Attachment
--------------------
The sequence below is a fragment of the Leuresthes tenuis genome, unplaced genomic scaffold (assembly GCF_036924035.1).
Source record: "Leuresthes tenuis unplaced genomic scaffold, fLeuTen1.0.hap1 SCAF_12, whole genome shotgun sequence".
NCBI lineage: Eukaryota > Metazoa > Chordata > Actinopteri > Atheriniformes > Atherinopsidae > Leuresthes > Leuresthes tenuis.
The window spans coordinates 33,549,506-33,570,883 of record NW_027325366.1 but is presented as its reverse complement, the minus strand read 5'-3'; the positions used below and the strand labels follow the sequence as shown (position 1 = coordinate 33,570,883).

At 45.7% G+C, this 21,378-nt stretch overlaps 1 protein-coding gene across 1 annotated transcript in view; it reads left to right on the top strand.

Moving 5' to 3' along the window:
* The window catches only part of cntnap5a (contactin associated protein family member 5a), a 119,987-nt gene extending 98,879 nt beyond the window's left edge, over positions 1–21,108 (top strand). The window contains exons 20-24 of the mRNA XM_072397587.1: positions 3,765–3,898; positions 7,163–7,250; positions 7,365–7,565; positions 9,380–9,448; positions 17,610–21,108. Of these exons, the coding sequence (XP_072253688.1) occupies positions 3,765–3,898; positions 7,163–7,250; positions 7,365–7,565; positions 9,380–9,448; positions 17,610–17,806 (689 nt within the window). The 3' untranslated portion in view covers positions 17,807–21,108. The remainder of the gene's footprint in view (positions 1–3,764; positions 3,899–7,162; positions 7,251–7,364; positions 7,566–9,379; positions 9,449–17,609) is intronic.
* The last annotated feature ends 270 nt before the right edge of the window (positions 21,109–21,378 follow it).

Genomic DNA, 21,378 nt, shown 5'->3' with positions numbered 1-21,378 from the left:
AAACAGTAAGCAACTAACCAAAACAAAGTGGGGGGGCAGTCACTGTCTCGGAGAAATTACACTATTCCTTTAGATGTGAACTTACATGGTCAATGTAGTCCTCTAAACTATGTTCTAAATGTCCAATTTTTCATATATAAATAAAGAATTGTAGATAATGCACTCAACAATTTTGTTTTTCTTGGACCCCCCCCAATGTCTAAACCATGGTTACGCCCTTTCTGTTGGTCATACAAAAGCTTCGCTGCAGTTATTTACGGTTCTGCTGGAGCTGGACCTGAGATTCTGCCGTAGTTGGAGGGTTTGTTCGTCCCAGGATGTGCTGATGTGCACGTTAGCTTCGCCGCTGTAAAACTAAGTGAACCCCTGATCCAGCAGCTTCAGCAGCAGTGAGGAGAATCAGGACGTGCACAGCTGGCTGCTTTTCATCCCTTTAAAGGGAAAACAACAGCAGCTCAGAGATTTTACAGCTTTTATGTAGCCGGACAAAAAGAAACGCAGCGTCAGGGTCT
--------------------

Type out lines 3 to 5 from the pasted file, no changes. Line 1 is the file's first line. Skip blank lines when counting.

NCBI lineage: Eukaryota > Metazoa > Chordata > Actinopteri > Atheriniformes > Atherinopsidae > Leuresthes > Leuresthes tenuis.
The window spans coordinates 33,549,506-33,570,883 of record NW_027325366.1 but is presented as its reverse complement, the minus strand read 5'-3'; the positions used below and the strand labels follow the sequence as shown (position 1 = coordinate 33,570,883).

At 45.7% G+C, this 21,378-nt stretch overlaps 1 protein-coding gene across 1 annotated transcript in view; it reads left to right on the top strand.